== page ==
A lot of the movies included in this list are examined through the lens of 2018, whether in terms of filmmaking, storytelling, or broader cultural concerns. Spider-Man: Into the Spider-Verse was a superhero origin for a hyper-literate internet-raised generation. Three Billboards Outside Ebbing, Missouri was a meditation on how quickly and viciously anger can spread. A Quiet Place reflected trends in contemporary horror cinema at literalising the experience of watching a horror film, a “meta” mode of horror.

Annihilation does something very similar. Alex Garland’s adaptation of Jeff VanderMeer’s novel is a film that is about a strange phenomenon that warps and distorts the biology of anything that comes into contact with it. Those who wander into “the Shimmer” are lost, their sense of direction disturbed and they are promptly confronted with monstrosities that appear to be sewn together from a variety of familiar shapes, often bent and broken in unsettling ways. In this sense, Annihilation feels like a knowing commentary on popular culture in 2018.

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Stan Lee & Jack Kirby’s Thor – The Might Thor Omnibus, Vol. 1 (Review/Retrospective)

To celebrate the release of Thor: The Dark World towards the end of next month, we’ll be looking at some Thor and Avenger-related comics throughout September. Check back weekly for the latest reviews and retrospectives.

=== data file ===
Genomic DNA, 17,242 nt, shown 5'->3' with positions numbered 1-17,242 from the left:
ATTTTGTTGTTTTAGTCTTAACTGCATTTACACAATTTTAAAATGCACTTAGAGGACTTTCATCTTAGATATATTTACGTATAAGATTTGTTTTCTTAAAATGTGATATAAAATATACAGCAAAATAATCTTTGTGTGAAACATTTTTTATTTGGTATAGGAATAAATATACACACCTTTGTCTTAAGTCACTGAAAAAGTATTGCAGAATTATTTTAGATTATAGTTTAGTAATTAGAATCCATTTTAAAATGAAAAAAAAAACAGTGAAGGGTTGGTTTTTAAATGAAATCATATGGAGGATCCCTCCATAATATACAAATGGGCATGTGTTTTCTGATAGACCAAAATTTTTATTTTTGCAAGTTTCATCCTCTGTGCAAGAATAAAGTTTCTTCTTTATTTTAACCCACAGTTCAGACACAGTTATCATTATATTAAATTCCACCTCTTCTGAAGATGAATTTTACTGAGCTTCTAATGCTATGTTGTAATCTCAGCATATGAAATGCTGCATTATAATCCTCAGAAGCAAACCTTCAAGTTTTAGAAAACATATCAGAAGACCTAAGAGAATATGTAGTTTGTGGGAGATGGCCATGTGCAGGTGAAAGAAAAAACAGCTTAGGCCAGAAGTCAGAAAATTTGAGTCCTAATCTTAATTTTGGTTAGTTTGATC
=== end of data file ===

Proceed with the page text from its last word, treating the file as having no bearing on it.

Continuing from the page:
I am a massive fan of The Mighty Thor. There’s just something so clever and playful about the idea of a classic Norse deity reimagined as a Marvel superhero, a self-aware take on the whole “modern myth” approach to American comic book storytelling that it’s hard not to love. Indeed, I would rank portions of Lee and Kirby’s work on Thor among the best of their output from the Silver Age, a truly epic large-scale epic fantasy narrative that isn’t anchored or tethered to any limitations beyond the imaginations of those working on it.

While The Fantastic Four is a lot more consistent and a lot more important in the grand scheme of comic book history, Thor is a bit rockier. It took Lee and Kirby a considerable amount of time to find their creative voice on Thor – a difficulty compounded by the fact that heavy work loads on other Marvel often forced the duo to delegate the early issues of the book to other writers and artists. As a result, this mammoth tome of Thor serves more as a learning curve, building towards a point where the duo will have figured out quite how to tell compelling and exciting stories featuring the God of Thunders.

Taking the hammer for a spin...

Taking the hammer for a spin…

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Watch! New Thor: The Dark World Trailer!

I’m looking forward to Thor: The Dark World, if only because (somewhat controversially) I think that Kenneth Branagh’s Thor is the best of Marvel Studios’ films to date. Branagh isn’t back directing, but I’m always a sucker for high-concept fantasy and a wonderful cast. From the looks of it, Thor: The Dark World is really cashing in on this year’s hip new cinematic trend: destroying London. It joins Red 2, The Fast and the Furious 6, Star Trek: Into Darkness, among others, in laying waste to the capital.